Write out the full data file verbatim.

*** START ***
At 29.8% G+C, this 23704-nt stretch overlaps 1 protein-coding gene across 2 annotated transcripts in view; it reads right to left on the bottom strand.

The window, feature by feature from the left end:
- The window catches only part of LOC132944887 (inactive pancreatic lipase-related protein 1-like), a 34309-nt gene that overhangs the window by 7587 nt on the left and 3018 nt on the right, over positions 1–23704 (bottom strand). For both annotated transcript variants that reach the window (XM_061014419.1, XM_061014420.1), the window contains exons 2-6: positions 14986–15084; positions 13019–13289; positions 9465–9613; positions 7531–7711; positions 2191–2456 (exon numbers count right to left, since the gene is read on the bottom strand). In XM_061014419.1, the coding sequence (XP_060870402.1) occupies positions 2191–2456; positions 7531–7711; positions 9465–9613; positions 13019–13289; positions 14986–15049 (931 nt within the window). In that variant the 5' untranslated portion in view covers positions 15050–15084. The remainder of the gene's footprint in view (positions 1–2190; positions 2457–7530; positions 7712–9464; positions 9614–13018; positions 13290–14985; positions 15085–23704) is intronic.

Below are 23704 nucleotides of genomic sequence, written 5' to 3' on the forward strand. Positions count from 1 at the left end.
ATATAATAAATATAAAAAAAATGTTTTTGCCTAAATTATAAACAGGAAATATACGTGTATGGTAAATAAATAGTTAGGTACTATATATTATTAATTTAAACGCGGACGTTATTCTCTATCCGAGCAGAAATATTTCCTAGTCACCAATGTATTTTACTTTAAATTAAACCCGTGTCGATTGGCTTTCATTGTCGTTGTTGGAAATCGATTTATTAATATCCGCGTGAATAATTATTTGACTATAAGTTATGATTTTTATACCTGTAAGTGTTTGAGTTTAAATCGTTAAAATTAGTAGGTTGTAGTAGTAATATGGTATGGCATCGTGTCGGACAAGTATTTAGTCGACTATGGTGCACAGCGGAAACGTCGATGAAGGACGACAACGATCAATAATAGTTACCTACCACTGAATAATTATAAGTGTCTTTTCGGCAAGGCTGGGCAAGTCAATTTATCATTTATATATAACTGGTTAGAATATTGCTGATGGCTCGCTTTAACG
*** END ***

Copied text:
At 29.8% G+C, this 23704-nt stretch overlaps 1 protein-coding gene across 2 annotated transcripts in view; it reads right to left on the bottom strand.

The window, feature by feature from the left end:
- The window catches only part of LOC132944887 (inactive pancreatic lipase-related protein 1-like), a 34309-nt gene that overhangs the window by 7587 nt on the left and 3018 nt on the right, over positions 1–23704 (bottom strand). For both annotated transcript variants that reach the window (XM_061014419.1, XM_061014420.1), the window contains exons 2-6: positions 14986–15084; positions 13019–13289; positions 9465–9613; positions 7531–7711; positions 2191–2456 (exon numbers count right to left, since the gene is read on the bottom strand). In XM_061014419.1, the coding sequence (XP_060870402.1) occupies positions 2191–2456; positions 7531–7711; positions 9465–9613; positions 13019–13289; positions 14986–15049 (931 nt within the window). In that variant the 5' untranslated portion in view covers positions 15050–15084. The remainder of the gene's footprint in view (positions 1–2190; positions 2457–7530; positions 7712–9464; positions 9614–13018; positions 13290–14985; positions 15085–23704) is intronic.

Below are 23704 nucleotides of genomic sequence, written 5' to 3' on the forward strand. Positions count from 1 at the left end.
ATATAATAAATATAAAAAAAATGTTTTTGCCTAAATTATAAACAGGAAATATACGTGTATGGTAAATAAATAGTTAGGTACTATATATTATTAATTTAAACGCGGACGTTATTCTCTATCCGAGCAGAAATATTTCCTAGTCACCAATGTATTTTACTTTAAATTAAACCCGTGTCGATTGGCTTTCATTGTCGTTGTTGGAAATCGATTTATTAATATCCGCGTGAATAATTATTTGACTATAAGTTATGATTTTTATACCTGTAAGTGTTTGAGTTTAAATCGTTAAAATTAGTAGGTTGTAGTAGTAATATGGTATGGCATCGTGTCGGACAAGTATTTAGTCGACTATGGTGCACAGCGGAAACGTCGATGAAGGACGACAACGATCAATAATAGTTACCTACCACTGAATAATTATAAGTGTCTTTTCGGCAAGGCTGGGCAAGTCAATTTATCATTTATATATAACTGGTTAGAATATTGCTGATGGCTCGCTTTAACG